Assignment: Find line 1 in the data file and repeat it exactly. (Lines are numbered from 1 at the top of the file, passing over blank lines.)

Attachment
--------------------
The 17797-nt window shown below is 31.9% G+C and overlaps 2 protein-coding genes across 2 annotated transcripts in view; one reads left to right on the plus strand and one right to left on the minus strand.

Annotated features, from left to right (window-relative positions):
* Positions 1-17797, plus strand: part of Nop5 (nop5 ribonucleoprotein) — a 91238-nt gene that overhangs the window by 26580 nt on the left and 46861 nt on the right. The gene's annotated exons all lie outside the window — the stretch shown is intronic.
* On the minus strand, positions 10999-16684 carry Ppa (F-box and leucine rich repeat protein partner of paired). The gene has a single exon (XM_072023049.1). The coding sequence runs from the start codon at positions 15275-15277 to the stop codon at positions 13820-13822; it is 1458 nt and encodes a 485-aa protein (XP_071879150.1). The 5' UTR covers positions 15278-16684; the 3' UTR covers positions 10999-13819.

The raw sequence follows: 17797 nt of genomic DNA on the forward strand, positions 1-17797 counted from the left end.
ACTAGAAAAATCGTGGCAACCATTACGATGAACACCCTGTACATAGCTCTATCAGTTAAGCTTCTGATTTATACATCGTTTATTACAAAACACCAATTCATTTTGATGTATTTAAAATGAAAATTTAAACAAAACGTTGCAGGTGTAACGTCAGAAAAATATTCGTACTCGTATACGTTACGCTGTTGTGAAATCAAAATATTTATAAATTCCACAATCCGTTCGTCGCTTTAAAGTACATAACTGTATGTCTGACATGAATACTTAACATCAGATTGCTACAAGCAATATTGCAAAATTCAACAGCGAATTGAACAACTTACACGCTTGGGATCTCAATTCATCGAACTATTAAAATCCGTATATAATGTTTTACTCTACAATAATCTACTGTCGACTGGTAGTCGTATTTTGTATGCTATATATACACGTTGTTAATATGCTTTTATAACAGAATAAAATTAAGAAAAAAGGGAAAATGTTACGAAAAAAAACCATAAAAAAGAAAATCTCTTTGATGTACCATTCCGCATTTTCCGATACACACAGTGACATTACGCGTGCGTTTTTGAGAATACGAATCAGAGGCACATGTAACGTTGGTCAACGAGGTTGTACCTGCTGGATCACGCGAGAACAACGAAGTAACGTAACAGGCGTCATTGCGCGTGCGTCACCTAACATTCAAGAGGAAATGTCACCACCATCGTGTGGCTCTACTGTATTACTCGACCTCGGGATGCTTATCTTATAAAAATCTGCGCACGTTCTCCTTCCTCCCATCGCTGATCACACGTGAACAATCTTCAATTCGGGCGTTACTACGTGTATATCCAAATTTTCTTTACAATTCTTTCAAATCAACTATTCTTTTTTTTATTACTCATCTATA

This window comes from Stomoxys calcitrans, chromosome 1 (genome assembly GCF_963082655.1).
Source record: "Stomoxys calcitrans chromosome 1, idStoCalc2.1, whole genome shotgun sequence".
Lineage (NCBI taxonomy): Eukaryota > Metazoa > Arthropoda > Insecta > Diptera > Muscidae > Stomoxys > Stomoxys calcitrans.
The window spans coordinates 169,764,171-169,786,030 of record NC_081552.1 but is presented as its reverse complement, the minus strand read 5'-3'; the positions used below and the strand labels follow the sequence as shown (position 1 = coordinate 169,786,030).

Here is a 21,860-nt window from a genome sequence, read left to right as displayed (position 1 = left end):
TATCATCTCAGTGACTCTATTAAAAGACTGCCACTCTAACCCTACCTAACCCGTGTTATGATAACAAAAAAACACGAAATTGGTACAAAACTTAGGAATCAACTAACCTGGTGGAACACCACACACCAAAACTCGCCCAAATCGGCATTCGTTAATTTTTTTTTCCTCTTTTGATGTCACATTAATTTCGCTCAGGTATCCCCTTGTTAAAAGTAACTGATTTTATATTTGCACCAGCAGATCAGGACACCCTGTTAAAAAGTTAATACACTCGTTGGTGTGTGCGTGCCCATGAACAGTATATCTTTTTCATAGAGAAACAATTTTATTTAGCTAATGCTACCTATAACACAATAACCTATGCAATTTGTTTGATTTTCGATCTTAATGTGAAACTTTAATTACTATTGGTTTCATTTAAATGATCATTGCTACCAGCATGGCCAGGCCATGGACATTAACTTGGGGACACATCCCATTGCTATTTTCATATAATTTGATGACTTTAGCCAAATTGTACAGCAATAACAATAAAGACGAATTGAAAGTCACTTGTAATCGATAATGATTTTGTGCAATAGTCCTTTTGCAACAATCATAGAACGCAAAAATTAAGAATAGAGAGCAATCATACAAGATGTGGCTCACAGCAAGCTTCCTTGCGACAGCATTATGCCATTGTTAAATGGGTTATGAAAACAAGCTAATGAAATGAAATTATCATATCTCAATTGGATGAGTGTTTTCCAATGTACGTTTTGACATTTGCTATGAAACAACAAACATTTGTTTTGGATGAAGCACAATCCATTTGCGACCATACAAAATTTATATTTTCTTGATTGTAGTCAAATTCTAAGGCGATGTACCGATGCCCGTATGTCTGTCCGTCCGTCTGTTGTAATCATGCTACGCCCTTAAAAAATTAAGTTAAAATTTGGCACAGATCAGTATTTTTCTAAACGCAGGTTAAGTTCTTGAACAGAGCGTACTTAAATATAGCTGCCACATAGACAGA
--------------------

The 17797-nt window shown below is 31.9% G+C and overlaps 2 protein-coding genes across 2 annotated transcripts in view; one reads left to right on the plus strand and one right to left on the minus strand.